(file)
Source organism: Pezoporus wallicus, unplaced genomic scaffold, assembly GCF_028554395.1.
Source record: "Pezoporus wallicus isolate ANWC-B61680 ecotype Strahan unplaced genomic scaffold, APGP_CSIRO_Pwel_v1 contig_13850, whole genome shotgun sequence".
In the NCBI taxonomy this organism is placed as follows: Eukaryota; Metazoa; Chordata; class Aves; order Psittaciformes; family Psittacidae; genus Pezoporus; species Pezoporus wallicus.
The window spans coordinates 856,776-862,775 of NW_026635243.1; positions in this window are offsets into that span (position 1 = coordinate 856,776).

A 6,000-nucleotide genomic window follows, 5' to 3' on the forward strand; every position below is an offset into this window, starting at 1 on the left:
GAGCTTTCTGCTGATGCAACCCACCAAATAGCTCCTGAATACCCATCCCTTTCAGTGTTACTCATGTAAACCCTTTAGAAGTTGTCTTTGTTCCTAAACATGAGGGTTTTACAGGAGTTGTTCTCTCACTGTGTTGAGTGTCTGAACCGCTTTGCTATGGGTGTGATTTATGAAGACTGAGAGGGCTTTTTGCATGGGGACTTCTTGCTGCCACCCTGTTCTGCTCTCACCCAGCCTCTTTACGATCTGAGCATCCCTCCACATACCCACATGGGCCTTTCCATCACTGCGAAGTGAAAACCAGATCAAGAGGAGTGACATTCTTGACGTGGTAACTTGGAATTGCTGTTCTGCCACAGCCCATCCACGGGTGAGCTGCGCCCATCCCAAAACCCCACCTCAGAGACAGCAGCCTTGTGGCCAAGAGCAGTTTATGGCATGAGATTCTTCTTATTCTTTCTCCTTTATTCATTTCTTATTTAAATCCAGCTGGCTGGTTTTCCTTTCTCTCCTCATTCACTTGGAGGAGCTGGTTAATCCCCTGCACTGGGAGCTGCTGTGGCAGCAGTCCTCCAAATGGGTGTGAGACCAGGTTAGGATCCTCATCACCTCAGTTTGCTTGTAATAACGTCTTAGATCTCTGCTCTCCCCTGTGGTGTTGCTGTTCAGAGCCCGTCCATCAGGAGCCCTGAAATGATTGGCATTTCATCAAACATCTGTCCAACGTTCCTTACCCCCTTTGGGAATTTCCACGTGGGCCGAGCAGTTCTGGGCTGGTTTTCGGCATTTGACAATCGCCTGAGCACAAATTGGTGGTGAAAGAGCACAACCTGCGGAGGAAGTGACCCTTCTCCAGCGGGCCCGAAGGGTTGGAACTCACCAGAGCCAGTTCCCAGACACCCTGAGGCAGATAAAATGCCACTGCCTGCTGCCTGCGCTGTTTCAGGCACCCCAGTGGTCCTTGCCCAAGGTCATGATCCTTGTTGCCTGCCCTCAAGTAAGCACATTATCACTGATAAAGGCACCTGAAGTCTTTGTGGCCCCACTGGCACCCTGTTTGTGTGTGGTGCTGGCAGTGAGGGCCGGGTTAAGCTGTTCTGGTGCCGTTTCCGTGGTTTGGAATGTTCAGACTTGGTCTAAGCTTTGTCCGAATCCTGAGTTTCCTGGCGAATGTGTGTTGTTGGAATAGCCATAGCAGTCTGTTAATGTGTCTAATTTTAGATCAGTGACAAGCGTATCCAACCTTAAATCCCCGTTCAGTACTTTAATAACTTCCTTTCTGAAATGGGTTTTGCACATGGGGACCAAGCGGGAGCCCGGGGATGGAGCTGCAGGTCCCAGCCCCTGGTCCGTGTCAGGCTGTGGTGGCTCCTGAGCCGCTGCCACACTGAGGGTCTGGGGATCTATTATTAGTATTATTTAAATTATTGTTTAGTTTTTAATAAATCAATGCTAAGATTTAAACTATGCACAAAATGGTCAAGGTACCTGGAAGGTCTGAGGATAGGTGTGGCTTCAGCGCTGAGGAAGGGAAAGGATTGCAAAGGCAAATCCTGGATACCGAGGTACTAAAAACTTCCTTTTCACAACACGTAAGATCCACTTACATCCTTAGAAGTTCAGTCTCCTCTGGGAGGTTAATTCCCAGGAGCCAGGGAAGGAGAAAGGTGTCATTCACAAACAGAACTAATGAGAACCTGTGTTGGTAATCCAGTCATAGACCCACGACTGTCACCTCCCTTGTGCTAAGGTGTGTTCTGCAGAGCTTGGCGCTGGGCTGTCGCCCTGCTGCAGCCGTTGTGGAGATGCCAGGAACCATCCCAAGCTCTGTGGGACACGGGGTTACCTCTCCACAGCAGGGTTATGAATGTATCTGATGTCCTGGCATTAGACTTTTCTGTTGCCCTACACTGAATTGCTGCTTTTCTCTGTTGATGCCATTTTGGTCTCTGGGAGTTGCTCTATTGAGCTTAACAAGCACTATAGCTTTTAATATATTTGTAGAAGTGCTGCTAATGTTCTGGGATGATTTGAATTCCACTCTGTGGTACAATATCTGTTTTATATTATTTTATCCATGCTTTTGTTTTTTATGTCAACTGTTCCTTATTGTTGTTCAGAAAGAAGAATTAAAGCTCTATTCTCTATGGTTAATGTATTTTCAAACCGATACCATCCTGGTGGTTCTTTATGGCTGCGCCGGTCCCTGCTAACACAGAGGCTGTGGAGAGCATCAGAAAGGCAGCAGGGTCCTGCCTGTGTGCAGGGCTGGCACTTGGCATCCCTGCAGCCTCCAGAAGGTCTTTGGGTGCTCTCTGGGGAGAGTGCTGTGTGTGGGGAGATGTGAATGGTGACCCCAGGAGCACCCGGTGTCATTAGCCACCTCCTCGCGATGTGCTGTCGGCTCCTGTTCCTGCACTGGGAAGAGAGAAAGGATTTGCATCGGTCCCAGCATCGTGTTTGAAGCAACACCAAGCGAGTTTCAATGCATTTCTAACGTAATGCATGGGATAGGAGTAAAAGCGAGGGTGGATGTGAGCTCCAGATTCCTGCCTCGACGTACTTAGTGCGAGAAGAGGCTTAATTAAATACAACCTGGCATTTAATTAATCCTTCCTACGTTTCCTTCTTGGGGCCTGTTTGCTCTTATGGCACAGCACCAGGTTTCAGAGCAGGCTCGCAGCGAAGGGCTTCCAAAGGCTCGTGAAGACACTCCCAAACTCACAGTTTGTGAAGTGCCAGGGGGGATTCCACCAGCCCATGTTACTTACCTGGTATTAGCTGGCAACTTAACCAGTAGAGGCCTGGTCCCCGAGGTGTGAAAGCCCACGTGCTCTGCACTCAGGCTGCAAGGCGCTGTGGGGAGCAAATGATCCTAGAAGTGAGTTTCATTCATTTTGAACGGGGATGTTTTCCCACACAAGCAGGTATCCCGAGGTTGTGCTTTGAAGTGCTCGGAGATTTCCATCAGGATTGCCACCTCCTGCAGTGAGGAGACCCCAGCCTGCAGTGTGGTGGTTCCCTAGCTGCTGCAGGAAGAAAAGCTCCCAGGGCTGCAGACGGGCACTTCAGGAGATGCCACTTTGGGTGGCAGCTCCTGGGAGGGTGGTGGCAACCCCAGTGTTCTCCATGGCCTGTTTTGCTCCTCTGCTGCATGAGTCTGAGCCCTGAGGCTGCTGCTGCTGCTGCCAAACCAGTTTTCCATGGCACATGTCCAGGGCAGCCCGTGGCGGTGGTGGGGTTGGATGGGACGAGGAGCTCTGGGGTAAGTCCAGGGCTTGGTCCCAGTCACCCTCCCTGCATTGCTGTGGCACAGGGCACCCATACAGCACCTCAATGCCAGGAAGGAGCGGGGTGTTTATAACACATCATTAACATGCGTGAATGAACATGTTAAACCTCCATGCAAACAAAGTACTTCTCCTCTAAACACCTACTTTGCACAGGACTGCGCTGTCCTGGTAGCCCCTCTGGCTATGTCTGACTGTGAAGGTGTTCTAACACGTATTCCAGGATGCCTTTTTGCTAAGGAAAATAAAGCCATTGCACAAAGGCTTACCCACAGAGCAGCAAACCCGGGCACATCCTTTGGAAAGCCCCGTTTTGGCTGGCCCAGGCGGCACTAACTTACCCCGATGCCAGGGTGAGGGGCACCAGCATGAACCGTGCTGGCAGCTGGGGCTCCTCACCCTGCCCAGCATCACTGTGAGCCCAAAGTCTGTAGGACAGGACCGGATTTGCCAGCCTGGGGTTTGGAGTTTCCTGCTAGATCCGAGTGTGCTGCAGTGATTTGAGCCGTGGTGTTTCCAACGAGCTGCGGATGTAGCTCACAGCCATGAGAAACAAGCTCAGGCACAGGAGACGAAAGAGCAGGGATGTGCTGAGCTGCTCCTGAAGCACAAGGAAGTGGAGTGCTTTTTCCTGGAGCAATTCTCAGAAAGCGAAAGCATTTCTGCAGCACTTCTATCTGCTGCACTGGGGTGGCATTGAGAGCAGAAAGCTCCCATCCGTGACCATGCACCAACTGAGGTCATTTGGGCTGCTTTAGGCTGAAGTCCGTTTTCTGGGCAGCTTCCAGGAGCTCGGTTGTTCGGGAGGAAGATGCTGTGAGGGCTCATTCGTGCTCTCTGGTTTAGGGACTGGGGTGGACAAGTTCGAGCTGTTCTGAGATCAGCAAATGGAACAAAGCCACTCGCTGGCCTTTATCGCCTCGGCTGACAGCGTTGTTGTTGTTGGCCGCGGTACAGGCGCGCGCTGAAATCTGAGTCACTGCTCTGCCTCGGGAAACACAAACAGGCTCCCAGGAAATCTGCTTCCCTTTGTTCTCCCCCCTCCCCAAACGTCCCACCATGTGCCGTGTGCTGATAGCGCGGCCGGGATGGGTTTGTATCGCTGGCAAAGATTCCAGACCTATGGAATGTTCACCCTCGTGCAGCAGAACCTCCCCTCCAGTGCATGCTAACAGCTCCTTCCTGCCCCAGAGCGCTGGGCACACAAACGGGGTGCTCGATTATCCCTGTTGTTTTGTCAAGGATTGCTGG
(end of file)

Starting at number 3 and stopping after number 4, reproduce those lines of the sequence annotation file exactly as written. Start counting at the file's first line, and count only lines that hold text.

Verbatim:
In the NCBI taxonomy this organism is placed as follows: Eukaryota; Metazoa; Chordata; class Aves; order Psittaciformes; family Psittacidae; genus Pezoporus; species Pezoporus wallicus.
The window spans coordinates 856,776-862,775 of NW_026635243.1; positions in this window are offsets into that span (position 1 = coordinate 856,776).